Netflix – On Demand – Documentary
The prolific British documentary filmmaker Tony Palmer (born 1941), also a theater and opera director, devoted a large part of his filmography to classical and contemporary art music: his first musical in 1967 was dedicated to Benjamin Britten; Thirty years later, he produced a wonderful portrait of John Adams, not forgetting Salzburg Festival (2006), a somewhat disturbing painting of a popular summer event.
But Palmer was also interested in folk music. In 1971, he portrayed British drummer Ginger Baker and signed with Frank Zappa 200 motelswhich he describes as Surreal documentary. In 1972, Leonard Cohen commissioned him with a movie, Leonard Cohen, Like a Bird on a Wire. From 1976 to 1980, Tony Palmer produced for the BBC a seventeen-part documentary mural dedicated to pop music, All you need is love. folk music story.
His film dedicated to the kitsch film Liberace (1919-1987), World of Liberace (World of Liberace1972), now available on Netflix in a subtitled version and reworked in 2012. This is perhaps the best picture of a pianist with his fingers at a slick speed as fiercely, the Las Vegas star or New York’s highest-paid Radio City Hall of its time.
A child prodigy born Vladzio Valentino Libras to a mother of Polish descent and father of Italian descent, Liberace began his career as a classical pianist. Also a jazz pianist, super clubAnd the nightclub and even the strip club (which pays the most), decided to devote himself to the popular repertoire with a little classic – “Without boring corridors”He will say… “Liberace is not like that [Arthur] Rubinstein. But Rubinstein isn’t Liberace either.”One reviewer wrote.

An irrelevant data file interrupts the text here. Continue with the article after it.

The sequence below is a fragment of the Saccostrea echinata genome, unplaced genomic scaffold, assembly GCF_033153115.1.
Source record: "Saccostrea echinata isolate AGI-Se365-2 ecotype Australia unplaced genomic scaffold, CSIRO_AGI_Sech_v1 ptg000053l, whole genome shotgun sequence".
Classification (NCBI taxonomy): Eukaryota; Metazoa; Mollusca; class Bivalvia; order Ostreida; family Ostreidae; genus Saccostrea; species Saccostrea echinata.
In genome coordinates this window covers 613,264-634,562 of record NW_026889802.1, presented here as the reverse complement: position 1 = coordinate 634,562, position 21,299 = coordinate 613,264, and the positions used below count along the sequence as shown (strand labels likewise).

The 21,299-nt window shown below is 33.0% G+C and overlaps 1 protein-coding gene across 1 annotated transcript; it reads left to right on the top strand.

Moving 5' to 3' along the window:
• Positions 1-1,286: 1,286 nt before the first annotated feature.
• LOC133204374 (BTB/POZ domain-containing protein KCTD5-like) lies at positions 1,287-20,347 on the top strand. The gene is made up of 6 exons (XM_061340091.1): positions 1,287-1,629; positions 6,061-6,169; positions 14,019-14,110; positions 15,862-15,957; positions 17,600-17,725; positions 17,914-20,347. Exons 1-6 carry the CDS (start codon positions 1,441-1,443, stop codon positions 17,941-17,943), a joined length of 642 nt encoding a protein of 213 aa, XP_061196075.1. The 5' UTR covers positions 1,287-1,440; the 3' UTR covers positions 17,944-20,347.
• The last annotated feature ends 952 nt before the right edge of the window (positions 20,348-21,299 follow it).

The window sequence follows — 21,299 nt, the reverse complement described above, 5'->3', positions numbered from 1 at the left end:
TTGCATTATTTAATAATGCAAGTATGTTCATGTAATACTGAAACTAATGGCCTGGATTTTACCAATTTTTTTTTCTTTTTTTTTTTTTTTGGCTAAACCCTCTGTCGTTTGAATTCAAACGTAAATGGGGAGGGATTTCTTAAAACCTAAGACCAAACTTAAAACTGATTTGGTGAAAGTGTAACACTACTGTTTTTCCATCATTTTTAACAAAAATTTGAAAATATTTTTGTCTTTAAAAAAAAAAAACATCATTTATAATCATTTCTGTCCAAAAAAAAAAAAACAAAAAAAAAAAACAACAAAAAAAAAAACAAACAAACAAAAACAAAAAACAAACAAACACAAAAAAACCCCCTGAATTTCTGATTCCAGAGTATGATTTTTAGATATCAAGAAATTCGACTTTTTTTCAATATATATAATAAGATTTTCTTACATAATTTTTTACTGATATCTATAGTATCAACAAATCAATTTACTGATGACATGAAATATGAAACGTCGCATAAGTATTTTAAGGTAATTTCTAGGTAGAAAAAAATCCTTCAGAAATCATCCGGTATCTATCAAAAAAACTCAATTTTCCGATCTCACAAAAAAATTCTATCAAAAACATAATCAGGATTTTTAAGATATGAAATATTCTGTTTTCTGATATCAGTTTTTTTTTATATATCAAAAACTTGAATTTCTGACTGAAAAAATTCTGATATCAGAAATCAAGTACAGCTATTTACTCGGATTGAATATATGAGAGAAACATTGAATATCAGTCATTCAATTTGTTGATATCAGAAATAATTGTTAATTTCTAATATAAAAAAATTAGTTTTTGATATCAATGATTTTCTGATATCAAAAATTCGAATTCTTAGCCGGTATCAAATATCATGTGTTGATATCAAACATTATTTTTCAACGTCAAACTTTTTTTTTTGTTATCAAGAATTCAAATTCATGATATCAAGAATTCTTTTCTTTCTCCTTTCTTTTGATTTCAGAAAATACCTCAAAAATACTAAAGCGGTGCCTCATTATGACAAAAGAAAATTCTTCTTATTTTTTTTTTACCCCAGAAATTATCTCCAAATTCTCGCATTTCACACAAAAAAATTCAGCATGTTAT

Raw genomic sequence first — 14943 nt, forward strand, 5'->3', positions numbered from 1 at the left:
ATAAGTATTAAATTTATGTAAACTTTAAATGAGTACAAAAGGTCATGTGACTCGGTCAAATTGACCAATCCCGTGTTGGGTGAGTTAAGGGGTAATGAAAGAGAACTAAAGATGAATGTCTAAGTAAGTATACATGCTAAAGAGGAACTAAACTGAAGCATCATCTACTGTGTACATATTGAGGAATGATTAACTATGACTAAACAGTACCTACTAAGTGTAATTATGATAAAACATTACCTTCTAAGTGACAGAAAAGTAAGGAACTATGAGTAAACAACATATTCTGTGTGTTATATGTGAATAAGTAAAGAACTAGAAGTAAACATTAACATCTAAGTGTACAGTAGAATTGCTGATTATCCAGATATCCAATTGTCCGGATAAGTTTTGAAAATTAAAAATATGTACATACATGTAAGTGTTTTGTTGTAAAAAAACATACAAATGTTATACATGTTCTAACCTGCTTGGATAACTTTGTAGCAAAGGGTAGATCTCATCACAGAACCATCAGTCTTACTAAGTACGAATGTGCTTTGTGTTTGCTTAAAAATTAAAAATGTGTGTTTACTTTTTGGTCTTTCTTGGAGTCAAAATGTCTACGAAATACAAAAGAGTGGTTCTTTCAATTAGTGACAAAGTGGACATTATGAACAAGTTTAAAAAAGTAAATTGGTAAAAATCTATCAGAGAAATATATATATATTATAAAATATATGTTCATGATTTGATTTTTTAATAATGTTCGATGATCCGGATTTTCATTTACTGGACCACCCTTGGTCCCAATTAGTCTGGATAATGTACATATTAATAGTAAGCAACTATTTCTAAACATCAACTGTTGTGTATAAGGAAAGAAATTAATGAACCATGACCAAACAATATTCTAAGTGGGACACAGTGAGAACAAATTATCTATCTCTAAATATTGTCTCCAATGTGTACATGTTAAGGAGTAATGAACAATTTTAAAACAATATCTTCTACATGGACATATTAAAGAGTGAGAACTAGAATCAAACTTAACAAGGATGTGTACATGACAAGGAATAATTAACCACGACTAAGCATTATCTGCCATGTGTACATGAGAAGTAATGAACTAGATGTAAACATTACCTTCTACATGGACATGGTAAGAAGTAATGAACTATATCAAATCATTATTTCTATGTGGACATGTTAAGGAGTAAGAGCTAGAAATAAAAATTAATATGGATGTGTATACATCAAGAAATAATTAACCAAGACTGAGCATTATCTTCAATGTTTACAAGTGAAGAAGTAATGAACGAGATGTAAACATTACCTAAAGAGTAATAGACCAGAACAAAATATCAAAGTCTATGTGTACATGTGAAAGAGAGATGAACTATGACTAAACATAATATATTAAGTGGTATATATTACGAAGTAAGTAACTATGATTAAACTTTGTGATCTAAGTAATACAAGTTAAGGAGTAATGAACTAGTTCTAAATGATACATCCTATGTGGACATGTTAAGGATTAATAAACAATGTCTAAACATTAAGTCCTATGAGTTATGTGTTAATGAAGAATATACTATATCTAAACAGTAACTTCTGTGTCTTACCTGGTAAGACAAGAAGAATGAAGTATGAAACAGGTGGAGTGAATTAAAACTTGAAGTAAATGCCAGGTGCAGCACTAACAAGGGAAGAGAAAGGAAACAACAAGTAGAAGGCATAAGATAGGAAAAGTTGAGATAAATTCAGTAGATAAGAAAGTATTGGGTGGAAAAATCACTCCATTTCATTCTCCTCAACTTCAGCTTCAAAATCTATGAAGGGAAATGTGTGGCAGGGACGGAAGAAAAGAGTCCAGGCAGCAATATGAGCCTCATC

Palmer lets Liberace talk about a monologue while the camera shoots a tour of his Los Angeles and Palm Springs homes, whose lavish decor transcends the idea of bad taste (despite antique furniture and precious antiques), and of its cars (including the famous rhinestone-coated rolls). “The difference between young boys and men is the size of their toys.”And the Refers to the formula that Liberace framed.
Lee elaborates on her massive rhinestone and diamond wardrobe as everything appears in three sizes: “Thin, fat and impossible!” » But, at the end of the sentence, a crack appears in this function of the strict maximum: “Perhaps the reason I have so many clothes is that as a child I had to dress my older brother George…” During another sequence, we see an author Liberace cooks! (1970, out of print), book described as “Great cooking recipes” (with slices of salami in a bouquet and macaroons studded with artificial sugar stones), cooking (his other passion) and making lasagna.
His person expresses both naivety, kindness, and a strong dose of self-loathing.
Liberace smiles with his mouth as white as the keys to the keyboard instruments in his collection – including a rare piano organ, choir piano and organist – which he plays in turn. His person expresses both naivety, kindness, and a strong dose of self-loathing. So that it is difficult to understand to what degree one should take his observations into account. In any case, Palmer’s film did not cast a cynical look at Liberace.
But behind these compound mines, one feels a menacing abyss. It hurts to see this “My mother’s son”And the as seenAnd the He strives to conceal his illustrious homosexuality (he will deny it to the end) and devise arduous pretexts for his celibacy: he must not shock or disappoint the mature ladies who make up his audience. The same people who knew that AIDS was the cause of the death of their idol in 1987.
the film Behind the lights (“My life with Liberace”, 2013), by Steven Soderbergh, with Michael Douglas and Matt Damon (who plays Scott Thorson, the musician’s lover), decried the lesser known side of the character. What happens in the bathroom all the marbles and mirrors is not quite, in the movie, what Liberace says in the Tony Palmer documentary…
In this regard, the documentary filmmaker has publicly announced it, while he is aware of it “Soderbergh is a very good director and the film was directed with great skill”did not agree with many of his distortions of the truth. Liberace has never appeared on stage like Michael Douglas did.And the Palmer, in July 2013, told the British site digital spy. He rarely used that whirlpool, and above all, Liberace was a good guy, really and honestly. This movie did him the worst service. »
“The World of Liberace”, a documentary by Tony Palmer (EU, 1972, 75 min).